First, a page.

Personalised healthcare: a gateway to truly individualised medical treatments


It is widely known that any drug can be therapeutic for some individuals but ineffective for others, triggering adverse effects in some patients while others remain unaffected. Fortunately enough, a revolutionary and truly personalised concept for healthcare is currently being debated in medical, scientific and political fora: a new approach to medicine that would come at the crossroads of major breakthrough technologies dealing with genetic information and patients’ response to drug treatment.

A unique treatment for a unique genetic profile

Personalised healthcare can be defined as the management of a patient’s disease – or disease predisposition – using molecular analysis and the individual’s genetic profile to tailor drug treatments that achieve optimal medical outcomes. The association of individuals with a particular gene variant will be used in the future to prescribe the most efficient drug treatment and avoid adverse reactions. But a more targeted therapy is not the only benefit of personalised healthcare. This medical revolution based on genetic information is expected to predict disease risk and address individuals while they are still healthy, shifting towards a prevention-focused healthcare system, and stimulating pro-active behaviour among the population.

Breast cancer as an example of personalised healthcare

‘Personalised’ breast cancer research demonstrates a paradigm shift from traditional methods of patient diagnosis and treatment, towards a more targeted and patient-centred approach. While conventional radio and chemotherapy are used to treat all cases of breast cancer with varying outcomes, advances in genetics and molecular biology led scientists to identify that – of all sub-types of breast cancer – 30% of women carry a mutation in the HER-2/neu gene leading to uncontrolled cell growth. Within this 30%, conventional chemotherapy is far less effective than a drug treatment targeting the abnormality caused by this particular gene mutation.

Pharmaceutical industry: to take or not to take the risk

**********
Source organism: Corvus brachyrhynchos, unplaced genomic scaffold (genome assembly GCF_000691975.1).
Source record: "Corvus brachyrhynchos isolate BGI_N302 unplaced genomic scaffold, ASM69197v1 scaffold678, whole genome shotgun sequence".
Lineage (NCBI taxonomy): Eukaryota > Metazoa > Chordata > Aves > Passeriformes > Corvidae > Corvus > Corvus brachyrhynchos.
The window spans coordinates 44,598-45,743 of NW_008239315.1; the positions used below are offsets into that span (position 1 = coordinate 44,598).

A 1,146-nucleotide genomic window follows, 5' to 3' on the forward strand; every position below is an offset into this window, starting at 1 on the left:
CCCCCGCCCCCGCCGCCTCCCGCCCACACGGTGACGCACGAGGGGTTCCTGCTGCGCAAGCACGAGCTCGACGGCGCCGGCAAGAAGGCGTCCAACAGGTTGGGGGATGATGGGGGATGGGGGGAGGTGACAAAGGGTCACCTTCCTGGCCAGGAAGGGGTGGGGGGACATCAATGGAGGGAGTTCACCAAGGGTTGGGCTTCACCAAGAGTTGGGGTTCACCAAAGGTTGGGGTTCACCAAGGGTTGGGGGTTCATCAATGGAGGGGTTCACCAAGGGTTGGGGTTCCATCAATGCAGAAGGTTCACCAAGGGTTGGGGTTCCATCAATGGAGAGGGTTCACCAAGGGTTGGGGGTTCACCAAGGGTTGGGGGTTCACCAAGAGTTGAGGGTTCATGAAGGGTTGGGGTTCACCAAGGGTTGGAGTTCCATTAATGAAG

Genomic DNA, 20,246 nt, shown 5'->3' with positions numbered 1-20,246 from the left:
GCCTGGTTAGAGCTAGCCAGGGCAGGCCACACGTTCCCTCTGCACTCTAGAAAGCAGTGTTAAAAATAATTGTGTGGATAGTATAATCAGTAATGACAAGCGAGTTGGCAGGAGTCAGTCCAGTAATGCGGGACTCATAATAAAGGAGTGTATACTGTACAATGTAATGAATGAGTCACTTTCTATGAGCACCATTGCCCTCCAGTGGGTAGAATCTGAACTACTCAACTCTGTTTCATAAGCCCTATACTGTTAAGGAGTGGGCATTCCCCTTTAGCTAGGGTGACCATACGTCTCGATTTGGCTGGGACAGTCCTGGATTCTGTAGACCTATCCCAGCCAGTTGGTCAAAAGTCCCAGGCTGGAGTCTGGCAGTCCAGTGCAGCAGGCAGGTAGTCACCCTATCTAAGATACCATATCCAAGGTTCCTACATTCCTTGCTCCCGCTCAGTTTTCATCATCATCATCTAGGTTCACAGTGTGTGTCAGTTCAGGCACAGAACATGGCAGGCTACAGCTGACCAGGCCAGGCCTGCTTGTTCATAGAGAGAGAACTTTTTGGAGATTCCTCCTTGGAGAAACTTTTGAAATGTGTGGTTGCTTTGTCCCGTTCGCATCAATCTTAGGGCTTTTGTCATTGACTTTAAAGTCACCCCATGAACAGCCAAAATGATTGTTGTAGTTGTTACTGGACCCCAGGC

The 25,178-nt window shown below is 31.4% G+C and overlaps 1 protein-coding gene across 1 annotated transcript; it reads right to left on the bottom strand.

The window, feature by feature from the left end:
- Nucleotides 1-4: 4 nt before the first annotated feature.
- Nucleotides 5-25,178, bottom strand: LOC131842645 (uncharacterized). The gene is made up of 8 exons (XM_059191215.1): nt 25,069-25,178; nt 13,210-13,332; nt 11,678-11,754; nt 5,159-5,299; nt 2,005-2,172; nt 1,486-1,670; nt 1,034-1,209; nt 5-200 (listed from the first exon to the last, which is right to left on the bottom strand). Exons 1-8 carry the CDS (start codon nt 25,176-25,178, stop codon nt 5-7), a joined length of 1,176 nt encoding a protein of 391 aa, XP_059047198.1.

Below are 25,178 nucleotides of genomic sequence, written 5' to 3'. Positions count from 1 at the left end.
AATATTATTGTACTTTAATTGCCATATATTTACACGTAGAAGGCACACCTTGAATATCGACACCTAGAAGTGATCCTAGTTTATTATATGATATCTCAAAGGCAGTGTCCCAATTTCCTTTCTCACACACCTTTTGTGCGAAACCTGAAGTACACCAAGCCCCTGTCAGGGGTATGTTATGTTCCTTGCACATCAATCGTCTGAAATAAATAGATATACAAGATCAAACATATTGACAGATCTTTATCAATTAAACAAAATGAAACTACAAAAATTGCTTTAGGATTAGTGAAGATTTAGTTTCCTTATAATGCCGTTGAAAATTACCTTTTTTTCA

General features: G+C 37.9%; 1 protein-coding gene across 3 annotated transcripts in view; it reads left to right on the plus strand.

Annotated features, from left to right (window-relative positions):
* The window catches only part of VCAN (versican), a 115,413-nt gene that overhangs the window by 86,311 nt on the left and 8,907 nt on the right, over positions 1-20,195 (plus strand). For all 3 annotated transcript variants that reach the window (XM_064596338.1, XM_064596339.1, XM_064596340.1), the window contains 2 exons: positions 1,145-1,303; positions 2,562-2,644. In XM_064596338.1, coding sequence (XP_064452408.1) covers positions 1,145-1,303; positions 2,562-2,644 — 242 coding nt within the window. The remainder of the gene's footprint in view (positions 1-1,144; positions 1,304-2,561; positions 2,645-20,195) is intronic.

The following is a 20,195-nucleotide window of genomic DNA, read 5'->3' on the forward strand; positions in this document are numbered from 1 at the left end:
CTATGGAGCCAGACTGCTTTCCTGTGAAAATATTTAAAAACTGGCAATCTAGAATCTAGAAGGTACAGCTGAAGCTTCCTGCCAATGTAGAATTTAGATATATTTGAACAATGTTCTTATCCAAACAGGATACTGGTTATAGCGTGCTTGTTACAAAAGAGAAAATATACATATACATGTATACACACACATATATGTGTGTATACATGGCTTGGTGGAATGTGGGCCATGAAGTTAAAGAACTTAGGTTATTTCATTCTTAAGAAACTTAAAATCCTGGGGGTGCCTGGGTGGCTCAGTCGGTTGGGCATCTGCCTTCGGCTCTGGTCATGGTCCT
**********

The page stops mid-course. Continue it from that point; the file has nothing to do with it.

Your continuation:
Personalised healthcare could provide society great benefits such as the avoidance of adverse drug effects and a reduction in unnecessary medical interventions and diagnostic errors. Yet, multiple barriers are to be overcome in order to bring this revolutionary science from the lab to the clinic, and to make it available for patients. These obstacles stem from the far-reaching implications that personalised healthcare is predicted to have on pharmacology, diagnostics, therapies, current approaches to clinical trials, drug design and validation – to name just a few. By tailoring therapies to the patient’s unique genetic profile, personalised healthcare triggers a broader dilemma for the pharmaceutical industry: whether or not to take the risk and invest in development of specific drugs for smaller groups of patients based on genetic variations; abandoning – at the same time – the blockbuster drugs with lower efficacy, and the conventional model of drug treatment based on ‘one size fits all’. The personalised approach is particularly challenging for the pharmaceutical industry: it disrupts the traditional business models of drug development, clinical trials, health management and delivery by addressing large patient populations, irrespectively of the potential genetic variations.

Governments: to reimburse or not to reimburse

The price to pay might be well worth spending: it is estimated that, while in the first years of implementation personalised healthcare will result in an increase of medical costs for healthcare – especially in diagnostics – long-term benefits will decrease the spending, thanks to reduction of medical errors and unnecessary interventions. Uncertainty arises when discussing whether or not the newly developed drugs and companion diagnostic tests will be a part of future reimbursement schemes. This is a major issue preventing a smooth and fast development of personalised healthcare, since in the EU many different healthcare systems are in place, and they all foresee different healthcare reimbursement policies.

Knowledge-management and R&D: the fundamental points

COST has been working on a number of initiatives to drive EU research and science coordination on personalised healthcare, and has successfully become a gateway to researchers’ networks in this field. Offering its unique scientific insight and networking capacity, COST is knowledge-partner in a cutting-edge consortium of industrial, non-profit and professional partners guided by Science¦Business and Stockholm’s famed medical university Karolinska Institutet. This consortium is promoting personalised healthcare and supporting the dialogue between policymakers, institutions and the scientific community in order to accelerate its deployment into mainstream medicine. Karolinska Institutet and Science¦Business recently conducted a survey on the future of personalised healthcare. Through their answers, European scientists in academia and industry indicated that a lack of understating of basic biology is among the obstacles on the path towards fully implemented personalised healthcare. Most importantly, the study pointed out that the main structural barrier is – not surprisingly – insufficient funding in R&D. Coordination of research programmes and fostering of multi-disciplinarity are thus top priorities to make significant and fast advancements in this cutting-edge field.